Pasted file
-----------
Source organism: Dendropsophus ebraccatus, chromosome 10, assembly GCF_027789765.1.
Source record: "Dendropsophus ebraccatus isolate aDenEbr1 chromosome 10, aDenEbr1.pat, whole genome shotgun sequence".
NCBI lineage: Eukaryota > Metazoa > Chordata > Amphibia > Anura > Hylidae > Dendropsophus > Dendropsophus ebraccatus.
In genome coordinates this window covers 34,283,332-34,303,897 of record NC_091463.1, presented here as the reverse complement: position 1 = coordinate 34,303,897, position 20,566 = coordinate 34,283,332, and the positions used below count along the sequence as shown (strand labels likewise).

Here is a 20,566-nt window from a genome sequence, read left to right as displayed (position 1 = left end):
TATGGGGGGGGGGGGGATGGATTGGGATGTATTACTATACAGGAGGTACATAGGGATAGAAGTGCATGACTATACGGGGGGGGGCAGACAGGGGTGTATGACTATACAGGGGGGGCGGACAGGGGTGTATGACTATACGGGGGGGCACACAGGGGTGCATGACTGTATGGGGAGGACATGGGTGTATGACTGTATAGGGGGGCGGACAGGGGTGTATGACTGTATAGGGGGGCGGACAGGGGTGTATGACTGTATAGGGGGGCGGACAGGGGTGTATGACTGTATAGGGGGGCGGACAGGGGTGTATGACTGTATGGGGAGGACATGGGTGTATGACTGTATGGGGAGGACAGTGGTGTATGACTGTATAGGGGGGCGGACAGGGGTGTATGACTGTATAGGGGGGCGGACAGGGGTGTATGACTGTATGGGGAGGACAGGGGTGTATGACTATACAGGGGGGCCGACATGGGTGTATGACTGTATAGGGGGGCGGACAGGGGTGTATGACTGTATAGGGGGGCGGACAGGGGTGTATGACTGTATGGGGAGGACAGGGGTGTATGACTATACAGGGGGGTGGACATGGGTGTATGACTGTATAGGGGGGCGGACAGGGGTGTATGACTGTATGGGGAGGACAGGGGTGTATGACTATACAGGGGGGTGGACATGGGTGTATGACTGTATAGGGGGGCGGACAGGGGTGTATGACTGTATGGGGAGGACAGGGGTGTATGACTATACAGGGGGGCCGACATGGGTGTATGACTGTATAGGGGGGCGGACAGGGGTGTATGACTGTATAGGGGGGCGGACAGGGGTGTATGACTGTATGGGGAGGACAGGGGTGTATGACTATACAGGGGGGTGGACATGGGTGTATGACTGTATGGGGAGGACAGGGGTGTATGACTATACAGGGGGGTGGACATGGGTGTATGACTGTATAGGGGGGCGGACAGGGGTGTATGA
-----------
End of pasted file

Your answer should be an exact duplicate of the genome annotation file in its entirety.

Source organism: Dendropsophus ebraccatus, chromosome 10, assembly GCF_027789765.1.
Source record: "Dendropsophus ebraccatus isolate aDenEbr1 chromosome 10, aDenEbr1.pat, whole genome shotgun sequence".
NCBI lineage: Eukaryota > Metazoa > Chordata > Amphibia > Anura > Hylidae > Dendropsophus > Dendropsophus ebraccatus.
In genome coordinates this window covers 34,283,332-34,303,897 of record NC_091463.1, presented here as the reverse complement: position 1 = coordinate 34,303,897, position 20,566 = coordinate 34,283,332, and the positions used below count along the sequence as shown (strand labels likewise).

Here is a 20,566-nt window from a genome sequence, read left to right as displayed (position 1 = left end):
TATGGGGGGGGGGGGGATGGATTGGGATGTATTACTATACAGGAGGTACATAGGGATAGAAGTGCATGACTATACGGGGGGGGGCAGACAGGGGTGTATGACTATACAGGGGGGGCGGACAGGGGTGTATGACTATACGGGGGGGCACACAGGGGTGCATGACTGTATGGGGAGGACATGGGTGTATGACTGTATAGGGGGGCGGACAGGGGTGTATGACTGTATAGGGGGGCGGACAGGGGTGTATGACTGTATAGGGGGGCGGACAGGGGTGTATGACTGTATAGGGGGGCGGACAGGGGTGTATGACTGTATGGGGAGGACATGGGTGTATGACTGTATGGGGAGGACAGTGGTGTATGACTGTATAGGGGGGCGGACAGGGGTGTATGACTGTATAGGGGGGCGGACAGGGGTGTATGACTGTATGGGGAGGACAGGGGTGTATGACTATACAGGGGGGCCGACATGGGTGTATGACTGTATAGGGGGGCGGACAGGGGTGTATGACTGTATAGGGGGGCGGACAGGGGTGTATGACTGTATGGGGAGGACAGGGGTGTATGACTATACAGGGGGGTGGACATGGGTGTATGACTGTATAGGGGGGCGGACAGGGGTGTATGACTGTATGGGGAGGACAGGGGTGTATGACTATACAGGGGGGTGGACATGGGTGTATGACTGTATAGGGGGGCGGACAGGGGTGTATGACTGTATGGGGAGGACAGGGGTGTATGACTATACAGGGGGGCCGACATGGGTGTATGACTGTATAGGGGGGCGGACAGGGGTGTATGACTGTATAGGGGGGCGGACAGGGGTGTATGACTGTATGGGGAGGACAGGGGTGTATGACTATACAGGGGGGTGGACATGGGTGTATGACTGTATGGGGAGGACAGGGGTGTATGACTATACAGGGGGGTGGACATGGGTGTATGACTGTATAGGGGGGCGGACAGGGGTGTATGA